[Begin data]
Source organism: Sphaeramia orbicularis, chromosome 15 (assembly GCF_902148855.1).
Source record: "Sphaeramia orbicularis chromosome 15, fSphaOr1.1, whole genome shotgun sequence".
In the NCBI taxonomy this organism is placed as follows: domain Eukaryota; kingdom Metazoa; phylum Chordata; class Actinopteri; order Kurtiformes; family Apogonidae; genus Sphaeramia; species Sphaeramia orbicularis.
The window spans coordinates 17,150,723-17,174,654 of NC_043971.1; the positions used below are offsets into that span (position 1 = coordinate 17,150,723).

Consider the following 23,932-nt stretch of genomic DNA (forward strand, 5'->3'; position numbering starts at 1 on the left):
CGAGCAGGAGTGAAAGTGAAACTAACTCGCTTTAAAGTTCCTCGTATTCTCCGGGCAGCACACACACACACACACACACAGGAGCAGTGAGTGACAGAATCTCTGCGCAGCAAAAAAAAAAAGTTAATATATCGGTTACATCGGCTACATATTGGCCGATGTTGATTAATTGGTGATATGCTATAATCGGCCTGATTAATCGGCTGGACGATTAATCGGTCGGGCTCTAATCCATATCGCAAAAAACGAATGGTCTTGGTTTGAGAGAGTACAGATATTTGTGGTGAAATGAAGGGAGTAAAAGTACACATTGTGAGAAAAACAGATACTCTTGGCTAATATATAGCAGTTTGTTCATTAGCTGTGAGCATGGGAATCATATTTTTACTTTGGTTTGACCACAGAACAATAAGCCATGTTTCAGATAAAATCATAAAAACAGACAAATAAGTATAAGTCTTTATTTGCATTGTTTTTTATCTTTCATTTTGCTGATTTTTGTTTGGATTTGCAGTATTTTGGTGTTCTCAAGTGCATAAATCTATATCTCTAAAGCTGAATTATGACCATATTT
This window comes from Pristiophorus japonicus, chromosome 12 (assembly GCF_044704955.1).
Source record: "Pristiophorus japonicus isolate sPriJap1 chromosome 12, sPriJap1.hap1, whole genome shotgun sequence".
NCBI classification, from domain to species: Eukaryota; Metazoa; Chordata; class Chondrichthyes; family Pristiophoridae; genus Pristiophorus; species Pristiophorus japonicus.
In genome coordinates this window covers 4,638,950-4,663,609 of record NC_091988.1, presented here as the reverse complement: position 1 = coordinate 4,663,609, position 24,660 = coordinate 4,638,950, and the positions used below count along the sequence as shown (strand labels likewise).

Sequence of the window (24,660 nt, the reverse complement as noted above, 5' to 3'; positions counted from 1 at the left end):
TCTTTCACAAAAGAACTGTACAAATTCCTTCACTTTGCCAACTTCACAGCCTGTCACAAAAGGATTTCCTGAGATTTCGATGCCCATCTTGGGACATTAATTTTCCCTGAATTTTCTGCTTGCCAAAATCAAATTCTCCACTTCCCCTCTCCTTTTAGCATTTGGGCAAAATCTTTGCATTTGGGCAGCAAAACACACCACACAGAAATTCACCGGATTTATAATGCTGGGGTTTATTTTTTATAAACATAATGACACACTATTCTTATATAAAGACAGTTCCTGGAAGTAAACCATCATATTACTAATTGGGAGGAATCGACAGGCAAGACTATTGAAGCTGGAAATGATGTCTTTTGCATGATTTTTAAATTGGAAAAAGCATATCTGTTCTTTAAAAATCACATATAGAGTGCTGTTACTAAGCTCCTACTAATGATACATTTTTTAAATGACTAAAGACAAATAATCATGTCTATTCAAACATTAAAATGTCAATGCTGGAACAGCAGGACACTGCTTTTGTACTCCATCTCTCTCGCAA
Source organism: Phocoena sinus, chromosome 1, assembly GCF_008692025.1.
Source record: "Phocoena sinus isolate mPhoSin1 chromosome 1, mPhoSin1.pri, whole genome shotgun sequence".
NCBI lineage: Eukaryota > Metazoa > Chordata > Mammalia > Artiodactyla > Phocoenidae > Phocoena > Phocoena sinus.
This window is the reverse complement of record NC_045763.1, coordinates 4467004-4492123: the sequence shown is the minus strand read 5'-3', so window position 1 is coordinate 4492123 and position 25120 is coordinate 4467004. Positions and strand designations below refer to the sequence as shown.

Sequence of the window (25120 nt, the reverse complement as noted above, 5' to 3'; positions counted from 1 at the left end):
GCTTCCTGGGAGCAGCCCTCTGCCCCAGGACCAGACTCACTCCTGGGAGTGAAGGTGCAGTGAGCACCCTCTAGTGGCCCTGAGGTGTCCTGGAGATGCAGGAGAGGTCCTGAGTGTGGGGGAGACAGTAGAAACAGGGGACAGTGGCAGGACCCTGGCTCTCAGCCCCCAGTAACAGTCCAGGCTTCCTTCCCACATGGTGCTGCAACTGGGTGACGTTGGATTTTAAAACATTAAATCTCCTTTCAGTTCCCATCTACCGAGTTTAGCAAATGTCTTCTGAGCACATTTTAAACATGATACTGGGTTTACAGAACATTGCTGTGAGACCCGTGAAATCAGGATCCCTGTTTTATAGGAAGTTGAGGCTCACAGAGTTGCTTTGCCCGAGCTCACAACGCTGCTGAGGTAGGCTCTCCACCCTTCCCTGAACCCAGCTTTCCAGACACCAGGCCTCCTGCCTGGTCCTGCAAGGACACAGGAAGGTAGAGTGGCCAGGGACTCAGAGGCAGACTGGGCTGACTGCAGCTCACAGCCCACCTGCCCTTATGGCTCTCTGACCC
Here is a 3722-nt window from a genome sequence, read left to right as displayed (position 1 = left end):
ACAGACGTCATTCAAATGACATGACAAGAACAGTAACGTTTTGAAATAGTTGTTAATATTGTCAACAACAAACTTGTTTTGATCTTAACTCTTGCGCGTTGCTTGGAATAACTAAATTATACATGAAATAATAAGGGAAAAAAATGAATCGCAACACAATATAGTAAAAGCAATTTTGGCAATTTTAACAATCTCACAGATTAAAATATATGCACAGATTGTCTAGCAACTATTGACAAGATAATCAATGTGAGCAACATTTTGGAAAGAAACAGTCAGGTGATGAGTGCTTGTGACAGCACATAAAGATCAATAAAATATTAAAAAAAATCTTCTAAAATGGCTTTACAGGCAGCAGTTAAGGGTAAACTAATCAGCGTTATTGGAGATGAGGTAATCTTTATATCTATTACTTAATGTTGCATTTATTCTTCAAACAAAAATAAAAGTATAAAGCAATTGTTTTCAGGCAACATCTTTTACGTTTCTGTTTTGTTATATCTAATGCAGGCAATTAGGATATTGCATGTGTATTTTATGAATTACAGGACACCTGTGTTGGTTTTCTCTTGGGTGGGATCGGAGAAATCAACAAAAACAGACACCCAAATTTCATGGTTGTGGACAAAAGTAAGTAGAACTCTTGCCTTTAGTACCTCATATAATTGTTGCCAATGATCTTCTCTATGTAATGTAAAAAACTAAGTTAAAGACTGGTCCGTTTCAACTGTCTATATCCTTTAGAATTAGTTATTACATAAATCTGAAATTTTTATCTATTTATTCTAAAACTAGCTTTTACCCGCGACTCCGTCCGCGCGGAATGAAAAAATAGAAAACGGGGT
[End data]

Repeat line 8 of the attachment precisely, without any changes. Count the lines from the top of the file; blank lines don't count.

Source record: "Pristiophorus japonicus isolate sPriJap1 chromosome 12, sPriJap1.hap1, whole genome shotgun sequence".